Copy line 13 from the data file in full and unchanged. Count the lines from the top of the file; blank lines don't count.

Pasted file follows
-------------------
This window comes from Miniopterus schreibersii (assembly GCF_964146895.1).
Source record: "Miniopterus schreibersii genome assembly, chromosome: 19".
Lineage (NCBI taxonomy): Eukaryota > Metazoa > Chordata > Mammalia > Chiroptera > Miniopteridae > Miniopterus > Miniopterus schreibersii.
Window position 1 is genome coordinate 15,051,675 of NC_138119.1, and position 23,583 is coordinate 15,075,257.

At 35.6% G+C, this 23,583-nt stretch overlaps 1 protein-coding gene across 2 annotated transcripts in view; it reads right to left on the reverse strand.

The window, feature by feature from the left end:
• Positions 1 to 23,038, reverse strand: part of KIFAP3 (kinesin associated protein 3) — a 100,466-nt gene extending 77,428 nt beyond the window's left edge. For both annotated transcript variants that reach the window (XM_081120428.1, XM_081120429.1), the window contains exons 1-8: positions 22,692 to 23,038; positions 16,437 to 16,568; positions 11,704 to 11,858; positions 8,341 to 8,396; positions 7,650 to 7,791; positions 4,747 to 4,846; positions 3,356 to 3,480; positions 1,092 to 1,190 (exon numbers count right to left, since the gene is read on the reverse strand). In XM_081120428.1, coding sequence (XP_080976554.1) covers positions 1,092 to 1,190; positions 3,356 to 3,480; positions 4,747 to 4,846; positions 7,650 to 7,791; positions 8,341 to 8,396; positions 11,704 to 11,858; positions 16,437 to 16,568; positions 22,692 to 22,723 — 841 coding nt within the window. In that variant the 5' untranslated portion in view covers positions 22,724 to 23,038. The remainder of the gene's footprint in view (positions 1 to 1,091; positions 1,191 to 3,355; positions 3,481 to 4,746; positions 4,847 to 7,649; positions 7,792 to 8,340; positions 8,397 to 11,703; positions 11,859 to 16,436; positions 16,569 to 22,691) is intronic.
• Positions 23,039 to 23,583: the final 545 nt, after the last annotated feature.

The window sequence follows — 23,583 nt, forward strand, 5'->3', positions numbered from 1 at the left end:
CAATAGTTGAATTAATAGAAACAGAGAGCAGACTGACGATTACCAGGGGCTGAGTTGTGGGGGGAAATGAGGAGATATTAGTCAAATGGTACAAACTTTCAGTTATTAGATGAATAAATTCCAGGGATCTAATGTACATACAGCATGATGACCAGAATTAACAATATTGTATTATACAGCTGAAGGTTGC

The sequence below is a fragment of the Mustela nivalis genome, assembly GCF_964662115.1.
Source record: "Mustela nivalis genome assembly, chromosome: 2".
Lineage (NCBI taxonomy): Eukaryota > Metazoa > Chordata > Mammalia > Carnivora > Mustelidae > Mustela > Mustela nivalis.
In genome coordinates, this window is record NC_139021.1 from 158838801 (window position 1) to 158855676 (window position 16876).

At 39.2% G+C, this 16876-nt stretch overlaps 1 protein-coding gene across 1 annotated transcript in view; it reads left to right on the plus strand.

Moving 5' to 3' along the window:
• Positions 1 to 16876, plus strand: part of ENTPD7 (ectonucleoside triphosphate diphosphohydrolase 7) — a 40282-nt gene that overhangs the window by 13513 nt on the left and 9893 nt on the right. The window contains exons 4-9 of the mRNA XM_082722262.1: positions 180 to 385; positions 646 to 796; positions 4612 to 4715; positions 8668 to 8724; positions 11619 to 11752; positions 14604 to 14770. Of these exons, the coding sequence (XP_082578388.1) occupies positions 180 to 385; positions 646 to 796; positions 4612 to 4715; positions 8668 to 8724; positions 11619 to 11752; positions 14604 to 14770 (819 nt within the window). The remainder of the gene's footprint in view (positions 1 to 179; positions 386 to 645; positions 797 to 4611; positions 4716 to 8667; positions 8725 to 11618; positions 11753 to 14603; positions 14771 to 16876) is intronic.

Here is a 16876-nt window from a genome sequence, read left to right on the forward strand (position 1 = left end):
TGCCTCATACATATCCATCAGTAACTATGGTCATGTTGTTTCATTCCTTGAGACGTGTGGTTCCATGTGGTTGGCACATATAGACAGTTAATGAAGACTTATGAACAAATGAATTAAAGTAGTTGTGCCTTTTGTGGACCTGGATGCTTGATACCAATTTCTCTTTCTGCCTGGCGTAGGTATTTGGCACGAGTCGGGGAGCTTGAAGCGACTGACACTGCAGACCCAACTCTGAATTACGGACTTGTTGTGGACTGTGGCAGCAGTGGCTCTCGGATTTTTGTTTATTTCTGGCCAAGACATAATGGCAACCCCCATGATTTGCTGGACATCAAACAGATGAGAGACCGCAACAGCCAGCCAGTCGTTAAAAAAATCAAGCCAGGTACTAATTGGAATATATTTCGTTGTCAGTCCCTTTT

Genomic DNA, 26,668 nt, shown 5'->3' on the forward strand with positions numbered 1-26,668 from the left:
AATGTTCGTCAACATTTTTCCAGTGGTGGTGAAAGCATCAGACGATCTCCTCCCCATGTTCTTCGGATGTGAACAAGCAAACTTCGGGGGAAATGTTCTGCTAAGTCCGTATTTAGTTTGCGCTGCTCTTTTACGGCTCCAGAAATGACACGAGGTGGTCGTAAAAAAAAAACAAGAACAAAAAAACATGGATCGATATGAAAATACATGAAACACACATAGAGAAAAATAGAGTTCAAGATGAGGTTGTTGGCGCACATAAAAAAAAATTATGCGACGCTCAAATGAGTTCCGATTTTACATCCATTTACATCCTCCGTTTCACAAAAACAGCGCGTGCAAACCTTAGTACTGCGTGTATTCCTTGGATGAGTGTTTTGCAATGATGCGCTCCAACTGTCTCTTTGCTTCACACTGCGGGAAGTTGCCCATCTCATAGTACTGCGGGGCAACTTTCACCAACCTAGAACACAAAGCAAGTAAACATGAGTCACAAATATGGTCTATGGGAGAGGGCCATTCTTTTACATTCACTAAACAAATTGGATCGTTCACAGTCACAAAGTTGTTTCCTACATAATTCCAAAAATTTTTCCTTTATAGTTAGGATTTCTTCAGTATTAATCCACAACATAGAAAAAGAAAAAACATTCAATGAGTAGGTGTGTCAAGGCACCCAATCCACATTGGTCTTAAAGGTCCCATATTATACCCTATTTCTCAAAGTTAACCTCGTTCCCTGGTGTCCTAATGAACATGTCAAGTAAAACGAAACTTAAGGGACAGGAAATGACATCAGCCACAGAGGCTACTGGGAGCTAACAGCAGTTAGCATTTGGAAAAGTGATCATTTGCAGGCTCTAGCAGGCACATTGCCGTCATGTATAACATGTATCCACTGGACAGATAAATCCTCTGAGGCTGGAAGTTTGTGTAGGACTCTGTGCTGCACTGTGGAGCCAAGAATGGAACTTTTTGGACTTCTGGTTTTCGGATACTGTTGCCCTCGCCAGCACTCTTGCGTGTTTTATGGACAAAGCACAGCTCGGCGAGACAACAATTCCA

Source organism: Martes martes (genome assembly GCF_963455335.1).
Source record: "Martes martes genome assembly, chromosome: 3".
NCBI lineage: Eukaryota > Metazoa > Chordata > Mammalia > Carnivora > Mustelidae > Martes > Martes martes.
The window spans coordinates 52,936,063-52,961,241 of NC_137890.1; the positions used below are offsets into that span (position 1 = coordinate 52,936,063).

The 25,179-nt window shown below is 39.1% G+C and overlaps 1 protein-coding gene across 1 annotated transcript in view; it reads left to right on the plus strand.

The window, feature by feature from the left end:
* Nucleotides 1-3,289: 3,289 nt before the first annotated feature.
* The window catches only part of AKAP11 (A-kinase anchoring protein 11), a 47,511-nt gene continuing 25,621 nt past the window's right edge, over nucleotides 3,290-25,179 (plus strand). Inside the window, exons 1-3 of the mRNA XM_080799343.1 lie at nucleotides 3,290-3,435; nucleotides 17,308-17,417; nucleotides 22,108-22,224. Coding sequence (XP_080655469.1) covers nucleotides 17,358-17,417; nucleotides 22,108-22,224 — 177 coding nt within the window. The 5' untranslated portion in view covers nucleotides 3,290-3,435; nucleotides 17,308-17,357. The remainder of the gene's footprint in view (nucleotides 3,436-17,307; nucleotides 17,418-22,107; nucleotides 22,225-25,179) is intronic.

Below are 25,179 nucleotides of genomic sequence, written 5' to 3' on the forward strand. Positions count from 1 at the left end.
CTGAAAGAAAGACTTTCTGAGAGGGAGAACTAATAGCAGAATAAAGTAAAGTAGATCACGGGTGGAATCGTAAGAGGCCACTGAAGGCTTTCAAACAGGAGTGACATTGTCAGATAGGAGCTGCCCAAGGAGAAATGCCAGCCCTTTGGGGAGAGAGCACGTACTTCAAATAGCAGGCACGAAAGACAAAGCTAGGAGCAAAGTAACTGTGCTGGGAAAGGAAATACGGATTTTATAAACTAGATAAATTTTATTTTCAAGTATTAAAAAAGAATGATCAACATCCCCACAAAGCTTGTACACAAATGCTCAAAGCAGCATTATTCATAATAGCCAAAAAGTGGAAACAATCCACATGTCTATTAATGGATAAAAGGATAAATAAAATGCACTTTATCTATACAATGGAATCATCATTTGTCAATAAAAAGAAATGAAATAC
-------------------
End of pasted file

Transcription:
Lineage (NCBI taxonomy): Eukaryota > Metazoa > Chordata > Mammalia > Carnivora > Mustelidae > Mustela > Mustela nivalis.